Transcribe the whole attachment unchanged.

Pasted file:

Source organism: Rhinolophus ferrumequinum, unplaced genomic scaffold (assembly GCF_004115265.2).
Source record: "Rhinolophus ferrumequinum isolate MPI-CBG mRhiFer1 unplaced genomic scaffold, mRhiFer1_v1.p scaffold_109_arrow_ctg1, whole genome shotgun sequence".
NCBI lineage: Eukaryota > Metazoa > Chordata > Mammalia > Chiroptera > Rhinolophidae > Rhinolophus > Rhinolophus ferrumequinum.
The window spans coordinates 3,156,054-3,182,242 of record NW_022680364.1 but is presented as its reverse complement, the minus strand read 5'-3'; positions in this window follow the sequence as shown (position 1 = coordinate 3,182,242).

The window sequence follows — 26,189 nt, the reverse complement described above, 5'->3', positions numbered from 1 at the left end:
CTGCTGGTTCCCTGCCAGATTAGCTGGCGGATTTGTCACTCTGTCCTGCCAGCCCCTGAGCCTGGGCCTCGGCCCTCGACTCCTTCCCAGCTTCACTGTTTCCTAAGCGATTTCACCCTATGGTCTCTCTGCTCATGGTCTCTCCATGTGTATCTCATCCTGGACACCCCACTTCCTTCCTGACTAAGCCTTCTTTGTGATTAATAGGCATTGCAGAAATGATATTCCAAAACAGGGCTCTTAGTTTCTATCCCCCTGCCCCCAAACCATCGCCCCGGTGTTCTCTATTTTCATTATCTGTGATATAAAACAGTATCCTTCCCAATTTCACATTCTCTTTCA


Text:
Source organism: Rhinolophus ferrumequinum, unplaced genomic scaffold (assembly GCF_004115265.2).
Source record: "Rhinolophus ferrumequinum isolate MPI-CBG mRhiFer1 unplaced genomic scaffold, mRhiFer1_v1.p scaffold_109_arrow_ctg1, whole genome shotgun sequence".
NCBI lineage: Eukaryota > Metazoa > Chordata > Mammalia > Chiroptera > Rhinolophidae > Rhinolophus > Rhinolophus ferrumequinum.
The window spans coordinates 3,156,054-3,182,242 of record NW_022680364.1 but is presented as its reverse complement, the minus strand read 5'-3'; positions in this window follow the sequence as shown (position 1 = coordinate 3,182,242).

The window sequence follows — 26,189 nt, the reverse complement described above, 5'->3', positions numbered from 1 at the left end:
CTGCTGGTTCCCTGCCAGATTAGCTGGCGGATTTGTCACTCTGTCCTGCCAGCCCCTGAGCCTGGGCCTCGGCCCTCGACTCCTTCCCAGCTTCACTGTTTCCTAAGCGATTTCACCCTATGGTCTCTCTGCTCATGGTCTCTCCATGTGTATCTCATCCTGGACACCCCACTTCCTTCCTGACTAAGCCTTCTTTGTGATTAATAGGCATTGCAGAAATGATATTCCAAAACAGGGCTCTTAGTTTCTATCCCCCTGCCCCCAAACCATCGCCCCGGTGTTCTCTATTTTCATTATCTGTGATATAAAACAGTATCCTTCCCAATTTCACATTCTCTTTCA